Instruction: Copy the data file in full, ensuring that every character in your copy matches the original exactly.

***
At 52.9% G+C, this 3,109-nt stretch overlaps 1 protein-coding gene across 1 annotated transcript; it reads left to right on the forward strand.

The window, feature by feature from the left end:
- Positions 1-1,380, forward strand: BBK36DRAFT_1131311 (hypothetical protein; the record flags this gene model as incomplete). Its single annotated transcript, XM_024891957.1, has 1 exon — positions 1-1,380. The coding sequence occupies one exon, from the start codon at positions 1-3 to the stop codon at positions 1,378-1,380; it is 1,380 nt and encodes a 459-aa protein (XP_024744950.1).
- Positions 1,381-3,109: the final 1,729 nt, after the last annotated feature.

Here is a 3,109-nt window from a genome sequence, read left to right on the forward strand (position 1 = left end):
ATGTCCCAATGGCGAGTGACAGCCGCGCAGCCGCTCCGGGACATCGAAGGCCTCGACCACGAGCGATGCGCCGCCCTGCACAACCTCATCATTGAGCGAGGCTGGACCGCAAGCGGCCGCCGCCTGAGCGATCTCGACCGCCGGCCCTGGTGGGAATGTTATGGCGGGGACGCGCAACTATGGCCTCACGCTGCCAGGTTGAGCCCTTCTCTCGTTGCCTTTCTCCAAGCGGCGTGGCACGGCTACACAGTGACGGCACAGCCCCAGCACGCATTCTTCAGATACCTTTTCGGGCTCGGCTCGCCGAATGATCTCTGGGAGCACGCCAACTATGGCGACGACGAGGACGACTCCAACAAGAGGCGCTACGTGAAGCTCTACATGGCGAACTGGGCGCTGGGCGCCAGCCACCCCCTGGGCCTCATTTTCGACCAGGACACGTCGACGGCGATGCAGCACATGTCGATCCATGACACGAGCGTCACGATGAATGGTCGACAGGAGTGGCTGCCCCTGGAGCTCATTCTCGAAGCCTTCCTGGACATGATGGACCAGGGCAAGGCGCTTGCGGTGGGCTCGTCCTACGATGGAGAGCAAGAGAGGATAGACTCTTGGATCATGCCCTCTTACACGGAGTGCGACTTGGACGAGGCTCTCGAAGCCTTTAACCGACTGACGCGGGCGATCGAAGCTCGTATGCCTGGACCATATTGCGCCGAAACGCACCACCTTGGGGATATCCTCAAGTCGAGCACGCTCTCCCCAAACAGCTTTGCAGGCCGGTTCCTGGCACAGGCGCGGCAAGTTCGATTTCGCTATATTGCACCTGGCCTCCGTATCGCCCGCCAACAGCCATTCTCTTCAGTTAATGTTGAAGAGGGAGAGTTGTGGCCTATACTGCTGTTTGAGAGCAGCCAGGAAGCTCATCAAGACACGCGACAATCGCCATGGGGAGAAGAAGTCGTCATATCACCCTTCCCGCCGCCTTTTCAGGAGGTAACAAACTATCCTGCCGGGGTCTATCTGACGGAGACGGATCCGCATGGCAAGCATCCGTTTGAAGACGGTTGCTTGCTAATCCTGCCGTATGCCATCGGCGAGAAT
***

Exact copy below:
At 52.9% G+C, this 3,109-nt stretch overlaps 1 protein-coding gene across 1 annotated transcript; it reads left to right on the forward strand.

The window, feature by feature from the left end:
- Positions 1-1,380, forward strand: BBK36DRAFT_1131311 (hypothetical protein; the record flags this gene model as incomplete). Its single annotated transcript, XM_024891957.1, has 1 exon — positions 1-1,380. The coding sequence occupies one exon, from the start codon at positions 1-3 to the stop codon at positions 1,378-1,380; it is 1,380 nt and encodes a 459-aa protein (XP_024744950.1).
- Positions 1,381-3,109: the final 1,729 nt, after the last annotated feature.

Here is a 3,109-nt window from a genome sequence, read left to right on the forward strand (position 1 = left end):
ATGTCCCAATGGCGAGTGACAGCCGCGCAGCCGCTCCGGGACATCGAAGGCCTCGACCACGAGCGATGCGCCGCCCTGCACAACCTCATCATTGAGCGAGGCTGGACCGCAAGCGGCCGCCGCCTGAGCGATCTCGACCGCCGGCCCTGGTGGGAATGTTATGGCGGGGACGCGCAACTATGGCCTCACGCTGCCAGGTTGAGCCCTTCTCTCGTTGCCTTTCTCCAAGCGGCGTGGCACGGCTACACAGTGACGGCACAGCCCCAGCACGCATTCTTCAGATACCTTTTCGGGCTCGGCTCGCCGAATGATCTCTGGGAGCACGCCAACTATGGCGACGACGAGGACGACTCCAACAAGAGGCGCTACGTGAAGCTCTACATGGCGAACTGGGCGCTGGGCGCCAGCCACCCCCTGGGCCTCATTTTCGACCAGGACACGTCGACGGCGATGCAGCACATGTCGATCCATGACACGAGCGTCACGATGAATGGTCGACAGGAGTGGCTGCCCCTGGAGCTCATTCTCGAAGCCTTCCTGGACATGATGGACCAGGGCAAGGCGCTTGCGGTGGGCTCGTCCTACGATGGAGAGCAAGAGAGGATAGACTCTTGGATCATGCCCTCTTACACGGAGTGCGACTTGGACGAGGCTCTCGAAGCCTTTAACCGACTGACGCGGGCGATCGAAGCTCGTATGCCTGGACCATATTGCGCCGAAACGCACCACCTTGGGGATATCCTCAAGTCGAGCACGCTCTCCCCAAACAGCTTTGCAGGCCGGTTCCTGGCACAGGCGCGGCAAGTTCGATTTCGCTATATTGCACCTGGCCTCCGTATCGCCCGCCAACAGCCATTCTCTTCAGTTAATGTTGAAGAGGGAGAGTTGTGGCCTATACTGCTGTTTGAGAGCAGCCAGGAAGCTCATCAAGACACGCGACAATCGCCATGGGGAGAAGAAGTCGTCATATCACCCTTCCCGCCGCCTTTTCAGGAGGTAACAAACTATCCTGCCGGGGTCTATCTGACGGAGACGGATCCGCATGGCAAGCATCCGTTTGAAGACGGTTGCTTGCTAATCCTGCCGTATGCCATCGGCGAGAAT